1 Tahrcountry Musings: Smallest Orchid in the World Discovered

Monday, November 30, 2009

Smallest Orchid in the World Discovered

Dr Lou Jost, an American botanist has discovered the world’s smallest orchid in the Cerro Candelaria reserve in the eastern Andes of Ecuador. Dr Jost, who works for the EcoMinga Foundation, is one of the world's leading orchid hunters.

The discovery was quite accidental. The orchid was hidden among the roots of a larger plant. The orchid is just 2.1mm wide. The petals of the flower are just one cell thick and transparent.

More than 1,000 orchid species have been discovered in Ecuador in the past century.

Dr Jost has also recently discovered a group of 28 types of orchid of Teagueia genus evolved in a mountainous area the size of London. Discovery of 28 closely related orchids in such a small patch of land has been described as a botanical equivalent of Darwin's finches by the scientists.

1 comment:

RuMidori said...

We must protect this planet so that new species of plants and animals can be discovered and appreciated!

I work with The Nature Conservancy and wanted to mention their Green Gift Guide (www.nature.org/giftguide) and the Top 5 Eco-Friendly Holiday Gifts (listed below).

Hoping you can help encourage holiday shoppers to give gifts that will go twice as far, unique gifts all on their list will love + ones that protect some of the world's most precious habitats for future generations.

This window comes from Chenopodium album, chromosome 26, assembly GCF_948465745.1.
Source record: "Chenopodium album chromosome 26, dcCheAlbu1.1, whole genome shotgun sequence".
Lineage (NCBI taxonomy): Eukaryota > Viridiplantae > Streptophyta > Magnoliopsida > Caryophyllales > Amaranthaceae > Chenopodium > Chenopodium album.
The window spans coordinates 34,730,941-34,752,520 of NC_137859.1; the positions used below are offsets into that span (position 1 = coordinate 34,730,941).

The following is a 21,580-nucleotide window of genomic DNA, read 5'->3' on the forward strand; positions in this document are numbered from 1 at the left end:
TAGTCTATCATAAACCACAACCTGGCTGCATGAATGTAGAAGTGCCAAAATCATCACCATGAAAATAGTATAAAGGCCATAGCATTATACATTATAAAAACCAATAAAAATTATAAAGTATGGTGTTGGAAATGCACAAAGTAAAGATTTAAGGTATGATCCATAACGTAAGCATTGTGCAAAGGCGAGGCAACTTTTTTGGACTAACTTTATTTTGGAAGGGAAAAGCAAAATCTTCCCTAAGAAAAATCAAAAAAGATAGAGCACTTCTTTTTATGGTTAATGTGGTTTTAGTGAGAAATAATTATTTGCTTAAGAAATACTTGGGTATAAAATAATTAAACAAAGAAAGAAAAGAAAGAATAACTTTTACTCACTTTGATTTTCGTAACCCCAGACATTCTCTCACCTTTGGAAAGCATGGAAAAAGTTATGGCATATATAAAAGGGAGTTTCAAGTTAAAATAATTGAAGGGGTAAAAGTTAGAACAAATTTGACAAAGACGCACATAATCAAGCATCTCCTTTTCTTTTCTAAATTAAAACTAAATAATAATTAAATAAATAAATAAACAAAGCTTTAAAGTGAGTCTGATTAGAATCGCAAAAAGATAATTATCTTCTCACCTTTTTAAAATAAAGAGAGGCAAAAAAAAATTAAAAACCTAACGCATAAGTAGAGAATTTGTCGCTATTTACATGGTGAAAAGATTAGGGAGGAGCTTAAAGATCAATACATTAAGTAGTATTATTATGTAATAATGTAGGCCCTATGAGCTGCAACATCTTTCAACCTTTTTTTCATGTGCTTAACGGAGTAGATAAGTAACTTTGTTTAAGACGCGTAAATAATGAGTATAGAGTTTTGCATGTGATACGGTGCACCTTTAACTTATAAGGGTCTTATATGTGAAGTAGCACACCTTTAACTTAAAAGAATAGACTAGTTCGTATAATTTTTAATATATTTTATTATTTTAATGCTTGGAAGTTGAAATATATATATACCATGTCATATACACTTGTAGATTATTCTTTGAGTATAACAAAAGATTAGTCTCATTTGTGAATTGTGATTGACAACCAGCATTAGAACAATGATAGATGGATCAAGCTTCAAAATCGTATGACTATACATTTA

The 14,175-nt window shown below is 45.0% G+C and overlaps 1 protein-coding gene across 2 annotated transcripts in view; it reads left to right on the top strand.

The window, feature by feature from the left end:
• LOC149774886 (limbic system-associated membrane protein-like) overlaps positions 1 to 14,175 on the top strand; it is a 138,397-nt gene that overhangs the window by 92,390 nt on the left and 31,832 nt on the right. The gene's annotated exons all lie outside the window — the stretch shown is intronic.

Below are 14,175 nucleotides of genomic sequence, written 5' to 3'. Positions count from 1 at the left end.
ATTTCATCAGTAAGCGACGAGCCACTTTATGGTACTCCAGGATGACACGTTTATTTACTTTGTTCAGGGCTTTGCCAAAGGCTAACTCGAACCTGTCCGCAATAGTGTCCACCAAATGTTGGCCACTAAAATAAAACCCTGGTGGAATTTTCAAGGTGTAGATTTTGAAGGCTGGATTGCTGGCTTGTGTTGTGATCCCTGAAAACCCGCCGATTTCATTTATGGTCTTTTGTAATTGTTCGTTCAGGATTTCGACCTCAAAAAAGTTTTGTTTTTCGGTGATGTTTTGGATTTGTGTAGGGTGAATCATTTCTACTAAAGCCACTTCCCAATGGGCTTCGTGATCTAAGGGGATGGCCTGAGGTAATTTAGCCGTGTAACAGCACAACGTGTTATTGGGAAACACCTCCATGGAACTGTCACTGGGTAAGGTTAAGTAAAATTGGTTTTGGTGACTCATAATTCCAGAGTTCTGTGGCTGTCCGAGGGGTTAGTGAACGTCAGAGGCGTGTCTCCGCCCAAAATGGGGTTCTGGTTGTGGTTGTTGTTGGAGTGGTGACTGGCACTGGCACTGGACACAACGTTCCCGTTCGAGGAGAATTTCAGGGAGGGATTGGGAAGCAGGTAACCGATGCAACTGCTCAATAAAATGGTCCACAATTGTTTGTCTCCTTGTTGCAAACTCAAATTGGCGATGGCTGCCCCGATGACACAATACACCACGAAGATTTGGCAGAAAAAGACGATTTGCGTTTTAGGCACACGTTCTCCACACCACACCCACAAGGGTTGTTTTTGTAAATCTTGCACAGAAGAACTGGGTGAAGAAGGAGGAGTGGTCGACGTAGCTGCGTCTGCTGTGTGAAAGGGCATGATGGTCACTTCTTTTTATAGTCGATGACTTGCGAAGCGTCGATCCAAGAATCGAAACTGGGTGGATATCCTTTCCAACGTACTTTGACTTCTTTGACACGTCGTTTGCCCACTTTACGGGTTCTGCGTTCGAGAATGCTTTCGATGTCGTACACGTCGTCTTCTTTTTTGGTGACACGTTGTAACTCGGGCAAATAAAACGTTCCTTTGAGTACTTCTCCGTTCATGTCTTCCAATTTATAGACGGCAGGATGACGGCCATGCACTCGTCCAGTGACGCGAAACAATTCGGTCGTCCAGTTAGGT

Top 5 Green Holiday Gifts:

Adopt an Acre – in the US or aboard:
http://adopt.nature.org/

Plant Trees in the Atlantic Forest, each tree is just $1
http://adopt.nature.org/plantabillion/brazil/gift.html

Adopt a Coral Reef
http://adopt.nature.org/coralreef/

Help Save the Northern Jaguar (NEW THIS YEAR)
http://my.nature.org/gifts/jaguar.html

Give the Gift of Clean Water
http://my.nature.org/gifts/water.html

View all available eco-friendly holiday gifts at: http://www.nature.org/giftguide

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The Nature Conservancy is a leading conservation organization working around the world to protect ecologically important lands and waters for nature and people. The Conservancy and its more than 1 million members have protected nearly 120 million acres worldwide. Visit The Nature Conservancy on the Web at: www.nature.org.